Known to many, migration of discussion fora from physical to virtual space began in the mid to the end of the penultimatedecade - 1995 to 1999. Hausa people of Nigeria are some of the first to utilise the new platform in Africa with the creation of Kano Online, Dantata Online, Gamji, etc. websites. The South followed up a little later, I think, with sites like Naija Pals, Nige…

(99): Ali Nuhu and Adam Zango’s Unending Dispute and its Implications on Kannywood

Image
By Muhsin Ibrahim muhsin2008@gmail.com University of Cologne
The Hausa version of this article, with a slight difference, was published on the BBC Hausa website.
According to numerous accounts and lived experiences, rivalry is natural among both humans and animals. It is barely, if at all, avoidable especially between contemporaries. It becomes more probable when one of the lots becomes way more successful than the rest. Mr A may begin to envy Mr B and question why he is luckier or more much-admired than I. In response, Mr B may start feeling pompous, declaring to all that he is ahead of Mr A. Therefore his accolades and achievement are due to his hard work and talent. Again, the people around the two are sometimes yet another cause of the enmity. For one reason or another, they do all it takes to plant a seed of dissonance as they profit by getting favour from either person. There are more causes for strife, but I guess these are very typical.
In Kannywood, the relationship between the ace…

(98): Drama and Theories Trend as Dapchi Schoolgirls Regained Freedom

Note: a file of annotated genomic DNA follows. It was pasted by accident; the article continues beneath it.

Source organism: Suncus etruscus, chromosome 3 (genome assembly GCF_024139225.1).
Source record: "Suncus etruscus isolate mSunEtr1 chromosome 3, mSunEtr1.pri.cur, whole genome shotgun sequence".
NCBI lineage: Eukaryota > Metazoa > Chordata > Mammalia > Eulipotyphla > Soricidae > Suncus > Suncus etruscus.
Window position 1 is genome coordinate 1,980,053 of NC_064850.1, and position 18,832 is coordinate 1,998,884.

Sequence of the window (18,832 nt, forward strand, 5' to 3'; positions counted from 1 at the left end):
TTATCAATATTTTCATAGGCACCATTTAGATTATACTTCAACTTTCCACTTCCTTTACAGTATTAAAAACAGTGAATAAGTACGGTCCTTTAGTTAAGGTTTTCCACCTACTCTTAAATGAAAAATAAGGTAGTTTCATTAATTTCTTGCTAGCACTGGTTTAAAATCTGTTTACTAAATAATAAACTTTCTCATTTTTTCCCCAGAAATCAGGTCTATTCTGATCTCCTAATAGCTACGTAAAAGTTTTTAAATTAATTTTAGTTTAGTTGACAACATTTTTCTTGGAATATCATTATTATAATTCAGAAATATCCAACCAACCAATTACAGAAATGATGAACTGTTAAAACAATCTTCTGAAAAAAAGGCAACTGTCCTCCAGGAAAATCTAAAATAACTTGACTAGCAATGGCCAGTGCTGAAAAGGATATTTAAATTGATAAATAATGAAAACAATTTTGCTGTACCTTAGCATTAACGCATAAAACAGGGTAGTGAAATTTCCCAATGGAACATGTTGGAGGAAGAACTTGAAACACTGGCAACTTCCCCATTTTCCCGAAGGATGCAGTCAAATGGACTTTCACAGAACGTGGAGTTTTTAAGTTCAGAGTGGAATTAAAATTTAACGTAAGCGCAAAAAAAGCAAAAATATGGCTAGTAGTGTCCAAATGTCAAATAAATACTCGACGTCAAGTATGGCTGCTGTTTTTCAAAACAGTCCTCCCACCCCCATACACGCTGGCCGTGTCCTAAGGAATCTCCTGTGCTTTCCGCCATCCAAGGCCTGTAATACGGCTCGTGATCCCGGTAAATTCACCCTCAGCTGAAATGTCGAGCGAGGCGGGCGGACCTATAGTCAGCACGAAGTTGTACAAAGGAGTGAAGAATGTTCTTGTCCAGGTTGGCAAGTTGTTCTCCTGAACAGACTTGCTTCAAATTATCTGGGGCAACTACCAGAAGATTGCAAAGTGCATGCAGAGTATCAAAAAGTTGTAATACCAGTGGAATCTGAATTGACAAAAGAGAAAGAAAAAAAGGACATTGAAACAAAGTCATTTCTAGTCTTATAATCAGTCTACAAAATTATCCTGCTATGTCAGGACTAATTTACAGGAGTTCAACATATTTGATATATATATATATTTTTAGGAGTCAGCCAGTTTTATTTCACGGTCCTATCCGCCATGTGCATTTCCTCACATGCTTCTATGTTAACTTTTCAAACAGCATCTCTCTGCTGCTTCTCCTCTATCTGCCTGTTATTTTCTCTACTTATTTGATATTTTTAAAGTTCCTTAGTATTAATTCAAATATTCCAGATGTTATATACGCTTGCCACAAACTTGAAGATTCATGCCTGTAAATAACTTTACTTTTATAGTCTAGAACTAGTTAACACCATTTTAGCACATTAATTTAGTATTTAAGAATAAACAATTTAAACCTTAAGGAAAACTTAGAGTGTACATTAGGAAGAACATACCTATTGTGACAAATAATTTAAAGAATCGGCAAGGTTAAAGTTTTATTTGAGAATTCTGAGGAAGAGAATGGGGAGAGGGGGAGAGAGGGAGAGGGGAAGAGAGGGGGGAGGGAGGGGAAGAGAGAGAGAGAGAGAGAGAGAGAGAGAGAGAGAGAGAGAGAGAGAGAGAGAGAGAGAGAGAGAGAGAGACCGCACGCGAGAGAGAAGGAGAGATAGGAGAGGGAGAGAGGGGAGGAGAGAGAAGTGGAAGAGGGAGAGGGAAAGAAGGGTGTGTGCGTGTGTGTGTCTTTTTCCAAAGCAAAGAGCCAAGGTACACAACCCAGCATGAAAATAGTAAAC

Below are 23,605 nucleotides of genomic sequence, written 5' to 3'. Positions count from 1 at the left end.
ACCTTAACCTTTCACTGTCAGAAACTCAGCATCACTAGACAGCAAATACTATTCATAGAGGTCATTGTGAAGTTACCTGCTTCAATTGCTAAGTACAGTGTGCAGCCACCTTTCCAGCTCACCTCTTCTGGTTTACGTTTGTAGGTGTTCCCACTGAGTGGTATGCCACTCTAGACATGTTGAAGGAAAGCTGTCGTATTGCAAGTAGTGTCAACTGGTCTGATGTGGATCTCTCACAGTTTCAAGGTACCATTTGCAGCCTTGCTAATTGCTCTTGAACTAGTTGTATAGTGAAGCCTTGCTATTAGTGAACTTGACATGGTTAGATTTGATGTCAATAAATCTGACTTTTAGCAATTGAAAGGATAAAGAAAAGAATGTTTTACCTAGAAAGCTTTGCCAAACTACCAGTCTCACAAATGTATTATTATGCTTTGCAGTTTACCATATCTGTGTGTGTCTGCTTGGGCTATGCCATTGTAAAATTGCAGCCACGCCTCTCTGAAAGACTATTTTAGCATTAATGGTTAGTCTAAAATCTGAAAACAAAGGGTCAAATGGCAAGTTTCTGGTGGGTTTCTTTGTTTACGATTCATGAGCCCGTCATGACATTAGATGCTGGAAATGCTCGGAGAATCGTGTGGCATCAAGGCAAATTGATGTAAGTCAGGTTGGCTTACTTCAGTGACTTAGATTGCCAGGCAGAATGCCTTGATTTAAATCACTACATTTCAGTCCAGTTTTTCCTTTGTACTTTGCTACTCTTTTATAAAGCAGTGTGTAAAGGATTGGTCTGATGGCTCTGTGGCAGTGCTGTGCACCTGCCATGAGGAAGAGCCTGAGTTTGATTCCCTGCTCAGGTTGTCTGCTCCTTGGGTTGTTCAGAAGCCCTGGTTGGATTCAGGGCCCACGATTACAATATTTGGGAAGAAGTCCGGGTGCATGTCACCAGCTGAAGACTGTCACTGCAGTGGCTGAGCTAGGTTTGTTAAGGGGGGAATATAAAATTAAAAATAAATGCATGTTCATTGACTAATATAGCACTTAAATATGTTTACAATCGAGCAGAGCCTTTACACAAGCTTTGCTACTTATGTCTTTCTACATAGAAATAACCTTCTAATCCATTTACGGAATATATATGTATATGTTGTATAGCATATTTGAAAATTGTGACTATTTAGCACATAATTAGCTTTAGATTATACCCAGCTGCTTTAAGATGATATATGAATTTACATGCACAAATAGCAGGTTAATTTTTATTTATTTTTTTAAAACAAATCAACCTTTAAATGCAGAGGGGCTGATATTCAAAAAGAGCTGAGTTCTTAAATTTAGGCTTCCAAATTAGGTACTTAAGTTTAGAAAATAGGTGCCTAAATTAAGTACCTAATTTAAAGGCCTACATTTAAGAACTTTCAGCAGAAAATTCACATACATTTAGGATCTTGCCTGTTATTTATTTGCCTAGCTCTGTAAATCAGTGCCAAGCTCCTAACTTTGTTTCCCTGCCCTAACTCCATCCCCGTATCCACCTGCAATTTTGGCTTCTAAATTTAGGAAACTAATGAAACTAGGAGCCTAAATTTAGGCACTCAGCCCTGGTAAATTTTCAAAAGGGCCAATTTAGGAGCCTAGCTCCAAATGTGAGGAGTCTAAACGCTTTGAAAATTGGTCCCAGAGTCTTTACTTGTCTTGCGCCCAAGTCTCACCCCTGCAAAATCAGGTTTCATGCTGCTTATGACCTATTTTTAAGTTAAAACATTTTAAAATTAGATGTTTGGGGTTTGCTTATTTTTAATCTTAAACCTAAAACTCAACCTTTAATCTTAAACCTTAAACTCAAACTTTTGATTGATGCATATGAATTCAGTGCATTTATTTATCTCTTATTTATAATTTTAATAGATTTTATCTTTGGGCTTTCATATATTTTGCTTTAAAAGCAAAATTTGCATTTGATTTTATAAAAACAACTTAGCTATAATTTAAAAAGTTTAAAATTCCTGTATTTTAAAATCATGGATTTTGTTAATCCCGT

Image
By
Muhsin Ibrahim muhsin2008@gmail.com
The abducted Dapchi schoolgirls were released and brought back to the beleaguered village of Yobe state, Nigeria in the early hours of Wednesday, 21st March 2018. As reports indicate, the Nigeria Army paused operation in and around the village to allow a peaceful passage for Boko Haram fighters in charge of returning the girls. They came, preached for about 20 minutes to the would-be freed girls, embarked their trucks and left. The village soon erupted in celebration with women ululating, men smiling, girls dancing, youth shouting and so on. It’s Eid. In the midst of all this, however, an unsettling picture and later a video clip emerged wherein some townspeople hailed the militants as they departed.
It is not all hanky-dowry after all. Five of the girls died. They gave up the ghost, according to one of the freed girls, as a result of a stampede when they were whisked away by their abductors in overcrowded trucks. The girl further narrated how, whil…

(97): Dapchi Schoolgirls’ Abduction: The Big Picture

Image
Dapchi Schoolgirls’ Abduction: The Big Picture by Muhsin Ibrahim muhsin2008@gmail.com
As it is with anything and everything in Nigeria, the Dapchi schoolgirls’ abduction has been politicised. Only a few people now care to, honestly, empathise and sympathise with the victims’ family. The governments of Yobe, the state where the school is, and of the Federal Republic of Nigeria and the security operatives care more to give alternative narratives surrounding the case and deflect blame than pragmatic efforts to rescue the poor, innocent girls. The girls’ whereabouts and fate are yet unknown and unpredictable.
The previous government of Goodluck Jonathan denied the abduction of Chibok girls in 2014 the same way the current one firstly reacted to the Dapchi's. One wonders how possible this is. This is a manifestation that Nigeria’s problem goes beyond leadership. I no longer quickly accuse our leaders of our plights than I do ourselves. It’s first and foremost the system which is colossally …